If you haven’t already, your organization should take a look at its technology plans for 2014, including a tablet strategy. Whether your organization
has implemented Bring Your Own Device (BYOD) or your mobile workforce is asking for
more tablet-based options, it’s time to start formalizing your tablet strategy
to stay on the cusp of innovation.

A tablet strategy for your enterprise enables CIOs to
justify the following expenditures:

  • Issuing tablets to more business users
  • Improving mobile security for BYOD and corporate
  • Mobile productivity apps

Here are some ideas on where to drill down into for your
2014 tablet strategy.

Refine BYOD policies and strategies

BYOD is gaining acceptance, and CIOs are being
asked to support more employee devices. Smartphones are often the first
personal mobile device that enters the enterprise, but with tablet popularity increasing — the iPad
Air, Android tablets, and even the Kindle HDX — more of these devices are getting into
consumer hands. More importantly, users who received tablets as gifts over the holidays will want to get their shiny new devices on
the organization’s network. 

BYOD as part of your 2014 tablet strategy should focus on
improving device security and endpoint access via a BYOD cost/benefit analysis.

Move data visualization and reporting to tablets

With apps like Roambi Analytics, Roambi Flow,
and GoodData for iPad, tablets can become powerful reporting tools for business decision
makers. Properly implemented, these tools can free up IT staff from having to
run reports against corporate data upon business user requests, which enables the
staff members to focus on more client-billable or mission-critical projects.

 CIOs also need to
work with the business users to reframe processes and reset expectations so that they begin to look at information on their tablets as “the deliverable” and not
another Microsoft Excel spreadsheet.

Mobilize paper-driven business processes with tablets

Paper forms should be a relic in today’s mobile-driven organizations.
There, I said it. CIOs can play an integral role in moving forms-driven
processes (some of which haven’t changed much since the era of the typewriter)
to online forms. Adobe Acrobat XI supports this kind of mobile strategy, and there are startups (like ServiceMax) that take paper-driven processes for the field services industry to tablets
and the cloud.

Use a tablet as a tool for CIO/CMO peace

The Chief Marketing Officer (CMO) and CIO don’t have to be natural enemies in the wild. In fact, tablets can be a peace offering between these
two executives around the cause of mobilizing the sales team. Tablets are
quickly becoming the preferred technology form factor for sales teams when you
account for tablets as a platform for the following:

  • Customer Relationship Management (CRM) access
  • Enterprise Resource Planning (ERP) access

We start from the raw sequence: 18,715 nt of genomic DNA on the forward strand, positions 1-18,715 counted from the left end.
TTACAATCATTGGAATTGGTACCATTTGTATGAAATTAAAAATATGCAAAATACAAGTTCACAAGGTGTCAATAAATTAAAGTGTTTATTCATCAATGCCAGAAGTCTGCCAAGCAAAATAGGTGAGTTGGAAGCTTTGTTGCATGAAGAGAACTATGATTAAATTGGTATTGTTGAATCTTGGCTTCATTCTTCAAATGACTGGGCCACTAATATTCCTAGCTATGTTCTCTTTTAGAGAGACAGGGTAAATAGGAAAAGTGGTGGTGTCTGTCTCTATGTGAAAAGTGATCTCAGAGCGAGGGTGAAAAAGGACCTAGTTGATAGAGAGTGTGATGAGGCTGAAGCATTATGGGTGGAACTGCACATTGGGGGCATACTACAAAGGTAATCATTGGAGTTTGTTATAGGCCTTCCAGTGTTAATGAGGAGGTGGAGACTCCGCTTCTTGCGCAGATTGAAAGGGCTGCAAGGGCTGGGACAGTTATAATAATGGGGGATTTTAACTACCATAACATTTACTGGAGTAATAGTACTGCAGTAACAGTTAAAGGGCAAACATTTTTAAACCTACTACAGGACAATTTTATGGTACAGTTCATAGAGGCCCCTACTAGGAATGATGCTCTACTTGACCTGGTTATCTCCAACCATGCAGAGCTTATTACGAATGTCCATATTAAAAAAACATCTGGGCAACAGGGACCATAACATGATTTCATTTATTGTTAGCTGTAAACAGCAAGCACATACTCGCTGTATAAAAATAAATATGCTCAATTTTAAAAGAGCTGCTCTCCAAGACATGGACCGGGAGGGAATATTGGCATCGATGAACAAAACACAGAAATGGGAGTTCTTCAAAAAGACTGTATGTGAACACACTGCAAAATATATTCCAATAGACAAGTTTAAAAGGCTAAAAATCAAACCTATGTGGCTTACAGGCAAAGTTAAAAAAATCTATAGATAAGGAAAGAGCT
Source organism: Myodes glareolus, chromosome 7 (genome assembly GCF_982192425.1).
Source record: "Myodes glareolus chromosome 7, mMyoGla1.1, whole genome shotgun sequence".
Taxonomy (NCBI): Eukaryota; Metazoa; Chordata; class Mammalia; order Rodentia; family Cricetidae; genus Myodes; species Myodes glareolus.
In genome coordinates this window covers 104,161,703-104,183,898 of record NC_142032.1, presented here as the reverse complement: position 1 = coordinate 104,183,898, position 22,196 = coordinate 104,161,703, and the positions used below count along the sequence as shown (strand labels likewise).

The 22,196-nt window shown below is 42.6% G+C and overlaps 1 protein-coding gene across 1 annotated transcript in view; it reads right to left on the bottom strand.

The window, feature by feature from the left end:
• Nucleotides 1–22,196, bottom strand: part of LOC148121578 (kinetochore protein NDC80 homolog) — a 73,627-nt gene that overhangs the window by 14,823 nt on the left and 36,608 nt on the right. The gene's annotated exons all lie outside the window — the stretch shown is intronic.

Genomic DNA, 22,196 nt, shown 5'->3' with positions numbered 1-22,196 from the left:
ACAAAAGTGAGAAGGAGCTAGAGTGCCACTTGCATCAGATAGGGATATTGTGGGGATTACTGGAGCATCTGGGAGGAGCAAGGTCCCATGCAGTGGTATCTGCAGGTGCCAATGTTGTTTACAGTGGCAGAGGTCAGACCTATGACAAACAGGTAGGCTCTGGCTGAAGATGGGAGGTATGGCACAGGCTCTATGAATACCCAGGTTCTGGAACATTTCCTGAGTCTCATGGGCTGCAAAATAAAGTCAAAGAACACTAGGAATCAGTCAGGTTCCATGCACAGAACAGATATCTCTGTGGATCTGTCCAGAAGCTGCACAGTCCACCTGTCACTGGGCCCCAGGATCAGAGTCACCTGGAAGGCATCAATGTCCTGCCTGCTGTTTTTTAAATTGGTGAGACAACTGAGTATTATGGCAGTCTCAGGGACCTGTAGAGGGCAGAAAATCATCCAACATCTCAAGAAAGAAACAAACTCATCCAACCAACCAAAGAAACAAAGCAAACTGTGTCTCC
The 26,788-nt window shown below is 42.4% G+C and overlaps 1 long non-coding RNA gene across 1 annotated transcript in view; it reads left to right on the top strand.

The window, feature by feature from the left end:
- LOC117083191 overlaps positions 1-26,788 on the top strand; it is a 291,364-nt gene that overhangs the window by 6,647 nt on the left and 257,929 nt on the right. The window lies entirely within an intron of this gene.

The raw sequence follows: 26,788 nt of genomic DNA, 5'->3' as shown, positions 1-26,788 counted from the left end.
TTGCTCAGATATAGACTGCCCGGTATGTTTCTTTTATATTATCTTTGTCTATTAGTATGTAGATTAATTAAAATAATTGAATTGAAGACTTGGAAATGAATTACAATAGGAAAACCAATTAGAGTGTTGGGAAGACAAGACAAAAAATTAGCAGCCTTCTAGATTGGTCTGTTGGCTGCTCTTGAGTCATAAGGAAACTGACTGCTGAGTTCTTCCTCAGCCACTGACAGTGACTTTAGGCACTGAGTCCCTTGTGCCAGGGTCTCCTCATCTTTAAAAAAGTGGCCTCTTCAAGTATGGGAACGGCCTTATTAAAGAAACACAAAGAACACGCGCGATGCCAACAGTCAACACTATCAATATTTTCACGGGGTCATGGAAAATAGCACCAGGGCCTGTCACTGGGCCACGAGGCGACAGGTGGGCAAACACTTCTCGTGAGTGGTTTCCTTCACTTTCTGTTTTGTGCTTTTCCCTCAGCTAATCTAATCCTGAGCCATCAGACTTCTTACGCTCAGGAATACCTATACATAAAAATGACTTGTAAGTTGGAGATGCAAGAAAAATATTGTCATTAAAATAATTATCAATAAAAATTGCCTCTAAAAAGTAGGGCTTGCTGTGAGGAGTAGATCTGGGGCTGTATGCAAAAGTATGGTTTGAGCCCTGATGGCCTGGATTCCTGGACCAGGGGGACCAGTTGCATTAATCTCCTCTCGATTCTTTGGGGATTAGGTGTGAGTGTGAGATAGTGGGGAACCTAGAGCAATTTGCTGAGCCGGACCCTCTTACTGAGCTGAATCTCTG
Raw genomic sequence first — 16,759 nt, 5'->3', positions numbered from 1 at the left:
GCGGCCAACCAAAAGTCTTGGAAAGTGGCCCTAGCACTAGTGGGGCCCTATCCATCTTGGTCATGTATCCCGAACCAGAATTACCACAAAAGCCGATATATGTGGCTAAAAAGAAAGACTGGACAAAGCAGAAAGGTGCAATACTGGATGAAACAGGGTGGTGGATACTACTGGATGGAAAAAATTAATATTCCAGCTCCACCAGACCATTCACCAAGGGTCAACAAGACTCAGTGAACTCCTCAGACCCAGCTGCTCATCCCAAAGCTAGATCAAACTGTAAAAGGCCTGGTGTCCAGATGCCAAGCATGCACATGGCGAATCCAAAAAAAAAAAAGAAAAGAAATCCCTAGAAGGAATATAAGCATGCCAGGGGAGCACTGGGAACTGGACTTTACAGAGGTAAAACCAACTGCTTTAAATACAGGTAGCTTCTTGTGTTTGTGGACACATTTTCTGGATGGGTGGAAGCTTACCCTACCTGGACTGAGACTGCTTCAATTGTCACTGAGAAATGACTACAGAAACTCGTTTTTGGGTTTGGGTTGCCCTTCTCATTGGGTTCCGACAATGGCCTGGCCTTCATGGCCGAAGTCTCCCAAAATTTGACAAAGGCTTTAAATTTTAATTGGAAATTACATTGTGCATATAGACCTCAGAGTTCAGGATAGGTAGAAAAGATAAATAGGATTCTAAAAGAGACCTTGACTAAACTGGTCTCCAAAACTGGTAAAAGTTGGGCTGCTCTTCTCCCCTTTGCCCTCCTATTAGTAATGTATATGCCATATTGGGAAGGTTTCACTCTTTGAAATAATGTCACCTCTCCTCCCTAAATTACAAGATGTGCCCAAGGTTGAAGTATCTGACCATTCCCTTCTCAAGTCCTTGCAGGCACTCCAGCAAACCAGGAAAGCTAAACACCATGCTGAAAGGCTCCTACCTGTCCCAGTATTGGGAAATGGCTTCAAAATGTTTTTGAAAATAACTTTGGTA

• Sales presentations to prospective and current

In fact, I recently wrote an article on TechRepublic about delivering dynamic sales presentations with Showpad Professional, and I’ve covered related
topics in previous months that speak to a tablet future for sales teams.

A mobile sales force strategy requires the talents of sales,
marketing, and technology. Combining these arms of an organization can lay the framework for a
dynamic sales message that catches the prospects’ attention and their business.

Create a mobile productivity app strategy

During the past year, TechRepublic covered some of the various office productivity app options for the iPad and Android tablets. While Quip shows some promise, Microsoft’s apathy to migrate a functional version of
Microsoft Office to iOS and Android makes business-grade Office options for
tablets seem further out of reach. When I thought it couldn’t get worse, Google
hobbled the excellent Quickoffice app to only work with Google cloud services.

The choice can be rather confusing right now, and CIOs can
help serve their mobile user community by establishing some standards for both corporate
document access, creation, and editing from tablets.

Implement Android in the enterprise

I’m an iOS user, but I would be negligent to not mention the recent improvements in the Android world. Android devices, particularly Android tablets in the enterprise, have made inroads in the areas of security and usability. CIOs with business users who want to use Android
devices now have a growing list of virtualization options from the likes of established
players, including VMware and startups like Nubo Software.

Audit customer support/access for tablet users

While I typically focus on tablets in the enterprise, CIOs
also need to consider how their organization’s customers interact with their
online properties and services via tablets.

When you audit how your external customers interact with
your organization, it might mean more HTML 5 and mobile app development entering
your organization’s project pipeline for 2014.


A CIO driving a tablet strategy for their organization to
ring in 2014 can help the business users they support benefit from the latest
in tablet and mobile app innovations, thus contributing to a competitive advantage
for workers vs. the doubts, uncertainties, and bureaucratic gridlock that
beset some mobile strategies. Is your organization ready for tablets in 2014? Share your experience in the discussion thread below.